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Updated: Jun 7, 2023

Council and The Hydrogen Collective sign a long-term agreement and achieve a Financial Investment Decision for Goondiwindi Hydrogen which may save ratepayers millions

  • Goondiwindi Regional Council has entered into a 20-year agreement with The Hydrogen Collective (H2C) to commence construction on the Goondiwindi Hydrogen Project

  • The project has now achieved a Financial Investment Decision and is moving to the procurement and construction phase

  • Mayor says the project has the potential to save millions of dollars for ratepayers

  • The project is expected to be operational at the region’s wastewater facility in late 2023

At Council’s Ordinary meeting on Wednesday 24 May, Goondiwindi Regional Council Mayor the Honourable Cr Lawrence Springborg AM, and the Councillors endorsed an agreement with The Hydrogen Collective (H2C) for the ground-breaking integration of hydrogen at the Goondiwindi Wastewater Treatment Plant (WWTP).

Delegates from H2C and other key stakeholders met in Inglewood late last week to formally sign the agreement, recognising the immense project potential to transform a readily available waste product into a source of renewable energy for the region.

The new hydrogen production site will utilise wastewater from the Goondiwindi WWTP and a new onsite solar array, to produce green hydrogen. The lesser-known by-product of this process is oxygen which will be utilised to increase long-term capacity and operational efficiency for the facility.

This innovative approach not only addresses environmental concerns associated with wastewater treatment but also positions the Goondiwindi Region as a pioneer in the production of green hydrogen.

Cr Lawrence Springborg AM said the WWTP will generate a small amount of green hydrogen but will currently make us one of the largest producers in Australia.

“This innovation brands us leaders in this sector. This is Regional Australia at its best.

“The public-private partnership with H2C will generate commercial revenue for H2C through selling green hydrogen to the private sector,” the Mayor said.

Simon Shaw, Managing Director of H2C, said that Council is forging a pathway that other Councils can follow. With over 1200 Wastewater Treatment Plants around Australia, there is an opportunity to feasibly produce and distribute green hydrogen and other renewables to nearby local businesses and residents.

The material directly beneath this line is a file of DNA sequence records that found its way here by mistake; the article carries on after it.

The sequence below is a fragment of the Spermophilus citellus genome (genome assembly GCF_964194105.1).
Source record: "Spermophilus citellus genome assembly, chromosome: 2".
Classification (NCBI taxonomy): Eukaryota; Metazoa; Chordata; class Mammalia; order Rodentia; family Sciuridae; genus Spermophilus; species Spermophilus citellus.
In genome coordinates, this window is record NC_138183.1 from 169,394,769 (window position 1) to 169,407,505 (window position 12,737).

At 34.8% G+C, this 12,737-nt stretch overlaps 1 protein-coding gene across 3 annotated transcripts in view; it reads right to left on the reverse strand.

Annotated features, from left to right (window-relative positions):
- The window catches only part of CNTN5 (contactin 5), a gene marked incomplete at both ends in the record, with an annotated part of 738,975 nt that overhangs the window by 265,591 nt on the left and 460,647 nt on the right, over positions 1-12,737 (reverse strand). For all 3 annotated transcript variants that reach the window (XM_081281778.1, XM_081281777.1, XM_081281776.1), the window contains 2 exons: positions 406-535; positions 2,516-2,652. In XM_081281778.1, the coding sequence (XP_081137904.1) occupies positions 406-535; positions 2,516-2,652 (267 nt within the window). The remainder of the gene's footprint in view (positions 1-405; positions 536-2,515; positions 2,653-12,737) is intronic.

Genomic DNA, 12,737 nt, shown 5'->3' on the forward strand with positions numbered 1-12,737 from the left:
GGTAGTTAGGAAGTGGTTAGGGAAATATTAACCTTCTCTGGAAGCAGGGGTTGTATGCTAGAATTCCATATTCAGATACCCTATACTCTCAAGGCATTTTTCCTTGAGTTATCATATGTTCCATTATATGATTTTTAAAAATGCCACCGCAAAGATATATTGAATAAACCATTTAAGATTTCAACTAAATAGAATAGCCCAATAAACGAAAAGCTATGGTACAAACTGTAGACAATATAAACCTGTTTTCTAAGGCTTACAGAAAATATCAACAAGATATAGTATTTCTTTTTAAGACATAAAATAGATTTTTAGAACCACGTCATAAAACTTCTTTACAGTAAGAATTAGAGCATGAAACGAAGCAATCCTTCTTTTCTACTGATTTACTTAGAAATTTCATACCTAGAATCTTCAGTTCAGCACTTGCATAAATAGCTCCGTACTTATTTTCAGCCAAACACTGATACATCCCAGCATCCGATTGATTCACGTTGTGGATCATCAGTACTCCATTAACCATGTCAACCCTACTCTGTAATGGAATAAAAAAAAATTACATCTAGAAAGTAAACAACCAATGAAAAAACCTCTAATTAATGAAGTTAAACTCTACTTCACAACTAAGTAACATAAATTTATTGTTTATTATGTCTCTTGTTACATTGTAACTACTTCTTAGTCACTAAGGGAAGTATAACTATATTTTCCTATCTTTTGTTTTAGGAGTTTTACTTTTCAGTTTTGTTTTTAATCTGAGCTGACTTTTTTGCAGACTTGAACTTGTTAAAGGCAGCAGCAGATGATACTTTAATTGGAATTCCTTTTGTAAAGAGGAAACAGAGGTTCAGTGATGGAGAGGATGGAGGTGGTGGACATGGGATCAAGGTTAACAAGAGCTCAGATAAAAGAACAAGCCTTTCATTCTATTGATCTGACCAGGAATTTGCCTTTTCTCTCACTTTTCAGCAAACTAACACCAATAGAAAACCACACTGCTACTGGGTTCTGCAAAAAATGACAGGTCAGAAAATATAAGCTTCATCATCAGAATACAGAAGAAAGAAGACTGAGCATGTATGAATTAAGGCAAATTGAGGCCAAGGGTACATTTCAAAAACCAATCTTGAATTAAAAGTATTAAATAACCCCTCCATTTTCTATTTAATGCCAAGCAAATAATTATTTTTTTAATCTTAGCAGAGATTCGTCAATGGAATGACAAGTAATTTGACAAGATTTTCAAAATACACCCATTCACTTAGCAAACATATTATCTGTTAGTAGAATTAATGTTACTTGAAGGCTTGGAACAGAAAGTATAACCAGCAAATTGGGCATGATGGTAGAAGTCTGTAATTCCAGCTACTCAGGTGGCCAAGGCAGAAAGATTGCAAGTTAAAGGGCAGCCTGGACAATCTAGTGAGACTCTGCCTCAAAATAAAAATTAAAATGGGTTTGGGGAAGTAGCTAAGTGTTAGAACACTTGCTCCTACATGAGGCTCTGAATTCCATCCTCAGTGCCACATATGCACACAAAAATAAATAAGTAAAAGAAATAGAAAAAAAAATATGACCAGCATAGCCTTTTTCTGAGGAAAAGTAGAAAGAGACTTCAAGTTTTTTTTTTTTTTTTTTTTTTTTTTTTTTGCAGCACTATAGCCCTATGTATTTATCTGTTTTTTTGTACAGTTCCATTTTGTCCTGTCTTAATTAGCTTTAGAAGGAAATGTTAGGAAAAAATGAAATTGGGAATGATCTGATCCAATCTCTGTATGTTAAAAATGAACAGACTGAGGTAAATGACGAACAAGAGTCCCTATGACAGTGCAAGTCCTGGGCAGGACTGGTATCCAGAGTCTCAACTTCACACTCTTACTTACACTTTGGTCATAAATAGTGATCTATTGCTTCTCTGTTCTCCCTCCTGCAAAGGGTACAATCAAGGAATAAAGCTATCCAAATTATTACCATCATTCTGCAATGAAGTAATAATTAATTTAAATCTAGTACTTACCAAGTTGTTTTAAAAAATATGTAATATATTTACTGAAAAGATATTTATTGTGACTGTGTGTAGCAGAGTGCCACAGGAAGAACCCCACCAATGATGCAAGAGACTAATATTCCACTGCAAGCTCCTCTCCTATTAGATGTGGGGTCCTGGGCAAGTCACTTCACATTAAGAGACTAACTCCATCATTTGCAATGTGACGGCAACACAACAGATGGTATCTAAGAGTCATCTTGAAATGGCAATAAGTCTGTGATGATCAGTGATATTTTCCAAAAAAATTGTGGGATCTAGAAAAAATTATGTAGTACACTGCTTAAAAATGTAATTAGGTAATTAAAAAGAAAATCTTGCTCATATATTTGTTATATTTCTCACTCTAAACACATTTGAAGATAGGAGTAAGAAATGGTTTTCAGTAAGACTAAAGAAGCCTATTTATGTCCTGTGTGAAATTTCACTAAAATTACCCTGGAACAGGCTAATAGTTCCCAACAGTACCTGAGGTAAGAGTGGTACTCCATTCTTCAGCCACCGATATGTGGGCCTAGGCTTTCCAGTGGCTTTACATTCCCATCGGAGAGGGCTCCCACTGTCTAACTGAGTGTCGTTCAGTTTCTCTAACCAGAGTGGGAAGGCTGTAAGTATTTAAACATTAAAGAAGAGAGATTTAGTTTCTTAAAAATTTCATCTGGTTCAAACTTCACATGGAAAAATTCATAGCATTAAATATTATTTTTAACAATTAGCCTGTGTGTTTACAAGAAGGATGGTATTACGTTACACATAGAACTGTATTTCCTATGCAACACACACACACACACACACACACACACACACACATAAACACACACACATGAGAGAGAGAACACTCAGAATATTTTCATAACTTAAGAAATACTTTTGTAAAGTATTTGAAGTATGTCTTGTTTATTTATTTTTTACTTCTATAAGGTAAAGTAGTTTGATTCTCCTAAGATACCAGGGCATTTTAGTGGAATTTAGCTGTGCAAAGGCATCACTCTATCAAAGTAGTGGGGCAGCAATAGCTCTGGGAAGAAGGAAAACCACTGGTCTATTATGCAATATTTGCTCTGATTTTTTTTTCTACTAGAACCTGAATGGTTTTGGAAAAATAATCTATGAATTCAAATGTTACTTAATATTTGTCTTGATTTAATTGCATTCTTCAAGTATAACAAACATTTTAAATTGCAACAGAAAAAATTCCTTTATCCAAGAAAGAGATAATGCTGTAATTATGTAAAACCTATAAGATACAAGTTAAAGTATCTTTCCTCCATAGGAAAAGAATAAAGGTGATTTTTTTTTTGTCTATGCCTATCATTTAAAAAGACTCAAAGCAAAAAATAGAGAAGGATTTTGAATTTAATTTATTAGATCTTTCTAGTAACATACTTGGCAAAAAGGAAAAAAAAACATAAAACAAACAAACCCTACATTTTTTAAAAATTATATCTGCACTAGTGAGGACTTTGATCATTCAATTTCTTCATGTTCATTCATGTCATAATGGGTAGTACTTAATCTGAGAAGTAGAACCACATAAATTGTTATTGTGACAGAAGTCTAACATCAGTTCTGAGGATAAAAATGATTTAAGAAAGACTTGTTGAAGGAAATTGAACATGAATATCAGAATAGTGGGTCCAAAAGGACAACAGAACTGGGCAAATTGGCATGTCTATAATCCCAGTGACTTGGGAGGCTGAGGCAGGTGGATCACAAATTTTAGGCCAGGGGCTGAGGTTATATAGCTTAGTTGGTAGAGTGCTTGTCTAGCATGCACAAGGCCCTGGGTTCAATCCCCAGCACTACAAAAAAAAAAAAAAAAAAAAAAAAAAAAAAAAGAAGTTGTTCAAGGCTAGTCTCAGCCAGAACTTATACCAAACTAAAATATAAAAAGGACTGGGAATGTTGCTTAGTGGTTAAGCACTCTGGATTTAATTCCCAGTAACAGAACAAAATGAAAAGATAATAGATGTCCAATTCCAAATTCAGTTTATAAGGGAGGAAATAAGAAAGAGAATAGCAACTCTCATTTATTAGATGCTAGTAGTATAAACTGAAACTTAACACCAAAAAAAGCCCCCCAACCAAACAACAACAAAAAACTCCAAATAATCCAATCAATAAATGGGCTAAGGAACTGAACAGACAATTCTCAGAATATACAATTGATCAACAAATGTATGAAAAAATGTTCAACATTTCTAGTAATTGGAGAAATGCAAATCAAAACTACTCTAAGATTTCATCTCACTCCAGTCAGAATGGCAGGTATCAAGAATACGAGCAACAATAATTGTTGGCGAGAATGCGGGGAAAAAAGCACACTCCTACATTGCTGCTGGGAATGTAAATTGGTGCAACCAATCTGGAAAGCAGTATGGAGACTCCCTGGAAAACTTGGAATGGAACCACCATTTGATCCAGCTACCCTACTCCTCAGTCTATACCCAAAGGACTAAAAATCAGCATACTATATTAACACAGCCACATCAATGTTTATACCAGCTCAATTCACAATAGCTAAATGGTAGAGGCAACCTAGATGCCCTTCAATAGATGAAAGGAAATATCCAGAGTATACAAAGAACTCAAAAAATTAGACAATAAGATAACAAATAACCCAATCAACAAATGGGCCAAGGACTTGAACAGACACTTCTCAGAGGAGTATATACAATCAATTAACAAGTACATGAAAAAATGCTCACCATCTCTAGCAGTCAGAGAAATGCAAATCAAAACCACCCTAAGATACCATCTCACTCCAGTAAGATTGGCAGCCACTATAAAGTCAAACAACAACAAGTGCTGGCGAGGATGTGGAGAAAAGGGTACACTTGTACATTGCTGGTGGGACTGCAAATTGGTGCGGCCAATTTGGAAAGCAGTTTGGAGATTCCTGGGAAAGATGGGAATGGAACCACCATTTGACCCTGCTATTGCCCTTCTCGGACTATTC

“Producing and using renewable energy within the local area supports local economic growth and the reduction of carbon emissions across the region,” Mr Shaw said. “Signing the agreement today allows H2C to contract the locals who will build the facility and the locals who will use the green hydrogen produced.”

“The leadership shown by Goondiwindi Council to support this innovative concept will provide the platform for other Councils to develop similar concepts and realise similar benefits that support their regions. Goondiwindi Regional Council and H2C were successful in securing $2 million in funding from the second round of the Queensland Government's Hydrogen Industry Development Fund (HIDF). This financial support further validates the significance and potential of the Goondiwindi Region and the Hydrogen Project,” said Mr Shaw.

Council’s contribution of $3.5 million is limited to upgrading the existing WWTP facilities. These upgrades were anticipated in the coming years, irrespective of the hydrogen project.

H2C has secured $6 million for the initial stages of the project with further capital to be committed once local demand for green hydrogen increases.

“An innovative project such as this would be impossible without a collective of skilled partners from across the green hydrogen supply chain,” added Mr Shaw. “Juice Capital Energy is one of the critical partners who are committed to the development of the Wastewater to Hydrogen project and providing green energy to local communities.”

“Juice Capital is excited to support H2C in the delivery of the Goondiwindi Hydrogen project. We look forward to bringing our expertise in funding and owning renewable energy assets (PV and battery) to this innovative project”, Jay Howard, Director.

“Council had already identified several major upgrades that would be required at the WWTP over the next 10 years - and those requirements would potentially have cost Council more than $20 million to realise,” Cr Springborg said.

“However, by pioneering this innovative project in partnership with private enterprise, we will instead be able to achieve the outcomes we want at a greatly reduced cost to ratepayers - we could save as much as $15 million on future capital works as well as significantly expand the capacity of the WWTP to serve our community into the future.”

“Council have worked to mitigate risks associated with this new technology. All indications are that the design will be successful,” Cr Springborg said.

The construction of a green hydrogen production site will commence within the next month and is planned to be operational before the end of the year.

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